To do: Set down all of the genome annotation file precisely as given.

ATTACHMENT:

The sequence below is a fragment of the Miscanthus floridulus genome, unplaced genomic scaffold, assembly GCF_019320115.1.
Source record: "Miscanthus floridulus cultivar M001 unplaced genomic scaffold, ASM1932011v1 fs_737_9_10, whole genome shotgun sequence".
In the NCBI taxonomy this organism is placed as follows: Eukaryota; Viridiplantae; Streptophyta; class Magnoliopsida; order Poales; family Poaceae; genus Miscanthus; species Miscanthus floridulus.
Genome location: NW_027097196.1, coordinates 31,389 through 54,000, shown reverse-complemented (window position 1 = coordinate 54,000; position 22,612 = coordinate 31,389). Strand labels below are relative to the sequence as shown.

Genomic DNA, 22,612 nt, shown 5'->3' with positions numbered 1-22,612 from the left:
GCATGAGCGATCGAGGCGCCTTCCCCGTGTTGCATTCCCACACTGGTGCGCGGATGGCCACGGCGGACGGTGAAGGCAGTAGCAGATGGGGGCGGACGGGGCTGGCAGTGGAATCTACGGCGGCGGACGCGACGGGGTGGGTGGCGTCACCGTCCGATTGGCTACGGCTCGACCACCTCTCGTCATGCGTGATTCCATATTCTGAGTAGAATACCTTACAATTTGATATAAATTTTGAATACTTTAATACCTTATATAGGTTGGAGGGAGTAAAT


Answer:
The sequence below is a fragment of the Miscanthus floridulus genome, unplaced genomic scaffold, assembly GCF_019320115.1.
Source record: "Miscanthus floridulus cultivar M001 unplaced genomic scaffold, ASM1932011v1 fs_737_9_10, whole genome shotgun sequence".
In the NCBI taxonomy this organism is placed as follows: Eukaryota; Viridiplantae; Streptophyta; class Magnoliopsida; order Poales; family Poaceae; genus Miscanthus; species Miscanthus floridulus.
Genome location: NW_027097196.1, coordinates 31,389 through 54,000, shown reverse-complemented (window position 1 = coordinate 54,000; position 22,612 = coordinate 31,389). Strand labels below are relative to the sequence as shown.

Genomic DNA, 22,612 nt, shown 5'->3' with positions numbered 1-22,612 from the left:
GCATGAGCGATCGAGGCGCCTTCCCCGTGTTGCATTCCCACACTGGTGCGCGGATGGCCACGGCGGACGGTGAAGGCAGTAGCAGATGGGGGCGGACGGGGCTGGCAGTGGAATCTACGGCGGCGGACGCGACGGGGTGGGTGGCGTCACCGTCCGATTGGCTACGGCTCGACCACCTCTCGTCATGCGTGATTCCATATTCTGAGTAGAATACCTTACAATTTGATATAAATTTTGAATACTTTAATACCTTATATAGGTTGGAGGGAGTAAAT